One of the biggest challenges involved in pursuing tenure track for librarian positions involves gaining support from several areas: library administration, university administration, other university faculty and librarians. For UNT librarians, support from library administration, faculty on Faculty Senate, and librarians was present. This support was based on the efforts demonstrated by the librarians in their work. They served in their liaison roles well and collaborated with faculty on committees and research. However, not all librarians were wholeheartedly supportive of pursuing tenure. There were concerns regarding how being tenure track would impact workloads and percentages of time dedicated to their primary assignments. What also existed was the perception that although librarians were considered faculty in how they were classified and did do scholarship and service, their workload assignments, especially in the areas of teaching and scholarship, were vastly different. The concept of teaching for academic librarians was different to other full time faculty. Teaching activities for academic librarians took place outside of the classroom. This perception along with the amount and depth of scholarship produced played a role in getting support from university administration. Another concern was if librarian positions were made tenure track, how would the libraries transition. Would librarians need to reapply for their positions once they were designated as tenure track? Could two tracks of librarian positions exist where librarians who did not want to pursue tenure track could remain non-tenure track? How would pay and workloads be affected? A task force made up of librarians was created to develop a possible transition plan since these were questions that required much more research and investigation. The plan was presented to library administration and university administration. Given the complexities involved in pursuing tenure track positions for UNT librarians, the decision was made by the library administration to discontinue pursuing the option at that time.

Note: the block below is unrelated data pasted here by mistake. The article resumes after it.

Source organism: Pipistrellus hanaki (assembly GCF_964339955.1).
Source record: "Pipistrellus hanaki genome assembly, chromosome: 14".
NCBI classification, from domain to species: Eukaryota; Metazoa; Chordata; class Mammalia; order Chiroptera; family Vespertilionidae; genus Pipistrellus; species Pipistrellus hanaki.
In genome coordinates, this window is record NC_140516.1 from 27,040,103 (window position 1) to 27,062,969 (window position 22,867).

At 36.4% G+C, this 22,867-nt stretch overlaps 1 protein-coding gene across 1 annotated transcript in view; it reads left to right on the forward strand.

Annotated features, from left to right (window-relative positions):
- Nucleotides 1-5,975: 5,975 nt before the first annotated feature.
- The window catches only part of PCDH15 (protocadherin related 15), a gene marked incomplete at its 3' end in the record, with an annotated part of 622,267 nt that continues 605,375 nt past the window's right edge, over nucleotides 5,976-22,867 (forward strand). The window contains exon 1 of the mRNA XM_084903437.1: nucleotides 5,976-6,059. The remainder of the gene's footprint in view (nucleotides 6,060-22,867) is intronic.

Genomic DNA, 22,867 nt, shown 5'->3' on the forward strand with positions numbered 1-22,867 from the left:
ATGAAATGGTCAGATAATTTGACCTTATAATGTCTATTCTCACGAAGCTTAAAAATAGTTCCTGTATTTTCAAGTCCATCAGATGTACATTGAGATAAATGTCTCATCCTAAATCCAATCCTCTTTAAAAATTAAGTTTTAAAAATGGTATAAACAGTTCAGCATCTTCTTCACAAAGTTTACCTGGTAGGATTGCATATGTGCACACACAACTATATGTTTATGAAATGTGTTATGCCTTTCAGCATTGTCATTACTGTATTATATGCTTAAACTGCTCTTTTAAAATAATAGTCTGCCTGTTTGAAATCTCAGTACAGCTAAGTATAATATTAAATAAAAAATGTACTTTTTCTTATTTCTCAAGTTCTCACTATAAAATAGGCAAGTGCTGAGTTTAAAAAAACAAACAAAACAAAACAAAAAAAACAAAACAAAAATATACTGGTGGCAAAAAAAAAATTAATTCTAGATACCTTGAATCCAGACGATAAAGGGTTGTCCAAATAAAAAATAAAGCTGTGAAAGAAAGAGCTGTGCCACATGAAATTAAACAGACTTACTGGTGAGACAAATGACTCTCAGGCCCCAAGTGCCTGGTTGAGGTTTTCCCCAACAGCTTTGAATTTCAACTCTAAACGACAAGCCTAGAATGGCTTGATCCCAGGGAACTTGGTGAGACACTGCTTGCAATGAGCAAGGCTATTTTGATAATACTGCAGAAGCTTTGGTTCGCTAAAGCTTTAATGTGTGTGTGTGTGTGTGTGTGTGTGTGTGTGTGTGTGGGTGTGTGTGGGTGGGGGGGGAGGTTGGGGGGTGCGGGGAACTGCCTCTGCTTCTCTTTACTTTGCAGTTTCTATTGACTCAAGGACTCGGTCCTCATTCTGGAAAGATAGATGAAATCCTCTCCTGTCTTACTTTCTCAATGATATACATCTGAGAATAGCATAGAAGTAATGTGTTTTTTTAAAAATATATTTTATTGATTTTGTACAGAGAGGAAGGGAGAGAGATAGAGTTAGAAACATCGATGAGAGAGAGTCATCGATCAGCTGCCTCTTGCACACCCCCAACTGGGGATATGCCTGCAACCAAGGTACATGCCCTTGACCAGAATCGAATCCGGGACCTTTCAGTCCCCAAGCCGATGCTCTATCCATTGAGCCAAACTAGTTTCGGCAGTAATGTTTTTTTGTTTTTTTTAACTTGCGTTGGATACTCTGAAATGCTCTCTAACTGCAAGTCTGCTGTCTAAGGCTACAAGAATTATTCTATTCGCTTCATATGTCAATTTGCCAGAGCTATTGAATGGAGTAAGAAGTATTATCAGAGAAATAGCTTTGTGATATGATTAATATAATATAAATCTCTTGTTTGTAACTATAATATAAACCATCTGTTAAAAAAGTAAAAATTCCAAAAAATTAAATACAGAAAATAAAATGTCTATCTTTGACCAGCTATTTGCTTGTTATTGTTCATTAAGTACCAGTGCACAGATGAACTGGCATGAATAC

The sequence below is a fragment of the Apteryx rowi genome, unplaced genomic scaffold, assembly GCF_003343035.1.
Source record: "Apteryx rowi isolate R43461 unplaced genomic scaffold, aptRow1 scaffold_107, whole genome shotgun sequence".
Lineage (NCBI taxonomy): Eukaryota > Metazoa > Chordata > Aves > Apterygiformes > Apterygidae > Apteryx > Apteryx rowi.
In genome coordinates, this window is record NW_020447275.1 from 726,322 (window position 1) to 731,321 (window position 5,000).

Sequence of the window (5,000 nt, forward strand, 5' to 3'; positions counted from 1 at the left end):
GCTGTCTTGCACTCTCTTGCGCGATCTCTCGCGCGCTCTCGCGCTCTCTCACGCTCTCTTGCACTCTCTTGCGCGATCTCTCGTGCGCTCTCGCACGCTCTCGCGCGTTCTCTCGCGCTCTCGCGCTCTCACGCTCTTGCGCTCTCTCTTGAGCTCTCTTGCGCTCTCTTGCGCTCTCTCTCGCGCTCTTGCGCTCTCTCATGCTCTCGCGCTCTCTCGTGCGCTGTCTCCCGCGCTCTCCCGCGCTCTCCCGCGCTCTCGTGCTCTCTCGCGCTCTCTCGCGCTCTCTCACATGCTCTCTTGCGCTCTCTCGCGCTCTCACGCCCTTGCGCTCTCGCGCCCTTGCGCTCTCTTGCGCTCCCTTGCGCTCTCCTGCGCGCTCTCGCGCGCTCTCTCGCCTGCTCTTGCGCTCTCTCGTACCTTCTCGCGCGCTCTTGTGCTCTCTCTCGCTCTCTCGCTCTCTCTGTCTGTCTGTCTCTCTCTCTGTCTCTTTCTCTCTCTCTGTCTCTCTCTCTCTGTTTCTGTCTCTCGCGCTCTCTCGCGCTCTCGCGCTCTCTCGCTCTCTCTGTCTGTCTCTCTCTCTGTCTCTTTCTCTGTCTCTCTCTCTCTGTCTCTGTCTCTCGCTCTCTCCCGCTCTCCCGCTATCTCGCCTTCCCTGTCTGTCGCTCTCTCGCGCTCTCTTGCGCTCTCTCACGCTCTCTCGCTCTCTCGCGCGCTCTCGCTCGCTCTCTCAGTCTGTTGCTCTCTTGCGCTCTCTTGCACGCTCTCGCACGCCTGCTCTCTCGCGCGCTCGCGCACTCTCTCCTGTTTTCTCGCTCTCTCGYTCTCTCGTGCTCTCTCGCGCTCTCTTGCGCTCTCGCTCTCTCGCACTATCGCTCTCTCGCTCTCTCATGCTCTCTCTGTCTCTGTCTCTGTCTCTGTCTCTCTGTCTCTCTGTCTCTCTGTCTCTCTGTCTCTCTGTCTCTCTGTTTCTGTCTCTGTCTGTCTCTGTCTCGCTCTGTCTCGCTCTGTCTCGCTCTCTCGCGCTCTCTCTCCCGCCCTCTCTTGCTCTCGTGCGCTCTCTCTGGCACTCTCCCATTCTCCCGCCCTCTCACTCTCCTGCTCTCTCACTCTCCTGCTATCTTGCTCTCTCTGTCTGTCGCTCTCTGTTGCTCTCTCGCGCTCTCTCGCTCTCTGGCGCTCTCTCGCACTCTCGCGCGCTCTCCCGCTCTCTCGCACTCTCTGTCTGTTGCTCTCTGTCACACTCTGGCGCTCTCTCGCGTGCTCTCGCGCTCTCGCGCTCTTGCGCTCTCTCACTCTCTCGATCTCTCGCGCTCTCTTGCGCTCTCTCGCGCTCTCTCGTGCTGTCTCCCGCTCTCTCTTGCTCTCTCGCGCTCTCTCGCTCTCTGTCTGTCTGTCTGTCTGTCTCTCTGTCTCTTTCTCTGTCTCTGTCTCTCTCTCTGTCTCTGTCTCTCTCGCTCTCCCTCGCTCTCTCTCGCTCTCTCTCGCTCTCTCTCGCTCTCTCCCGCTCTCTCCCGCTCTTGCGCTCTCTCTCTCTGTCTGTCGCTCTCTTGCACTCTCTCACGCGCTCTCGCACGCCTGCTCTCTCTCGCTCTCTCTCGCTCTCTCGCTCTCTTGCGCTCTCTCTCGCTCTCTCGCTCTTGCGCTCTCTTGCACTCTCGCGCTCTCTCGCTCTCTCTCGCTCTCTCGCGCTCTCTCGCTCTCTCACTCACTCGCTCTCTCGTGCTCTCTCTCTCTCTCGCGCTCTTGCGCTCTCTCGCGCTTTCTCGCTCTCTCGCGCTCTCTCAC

Lessons Learned

Although the UNT Libraries ultimately decided not to pursue tenure track positions for their academic librarians, many lessons were learned as a result of investigative process. As part of the task force’s charges, a report was compiled which outlined the scholarship and service activities of the librarians. It was amazing to see the breadth and depth of scholarship and committee activities performed by the librarians. This report was shared with the librarians and provided an opportunity to share the great accomplishments achieved by our librarians in these areas. Also learned was the complicated nature of tenure and how it applies to academic freedom, policy writing, evaluation processes and transition plans for non-tenure track positions. The workload expectations for librarians who work twelve months is different to that of tenure track faculty who have nine month appointments. As the task force pursued potential transition options, it was important to keep in mind the role of the academic librarian and the vision the library and university had for that role. Scholarship and service were valued, but how heavily should the contributions in those areas be when there was a strong focus on the primary assignment? The main lesson learned was that scholarship and service enhanced the primary assignment in ways that were more broadly seen as the option of tenure track was investigated. Ultimately those areas would still be present in the workload for a non-tenure track, academic librarian at the UNT Libraries, but not as heavily as that for tenure track faculty positions. The benefits from those endeavors not only benefited librarians, but the field as well.

Copyright 2017 by Mary Ann Venner.

About the author:
Mary Ann Venner is the Assistant Dean for Personnel at the University of North Texas Libraries in Denton, Texas. She has worked in an academic library setting for over 20 years in various public services roles. Contact information: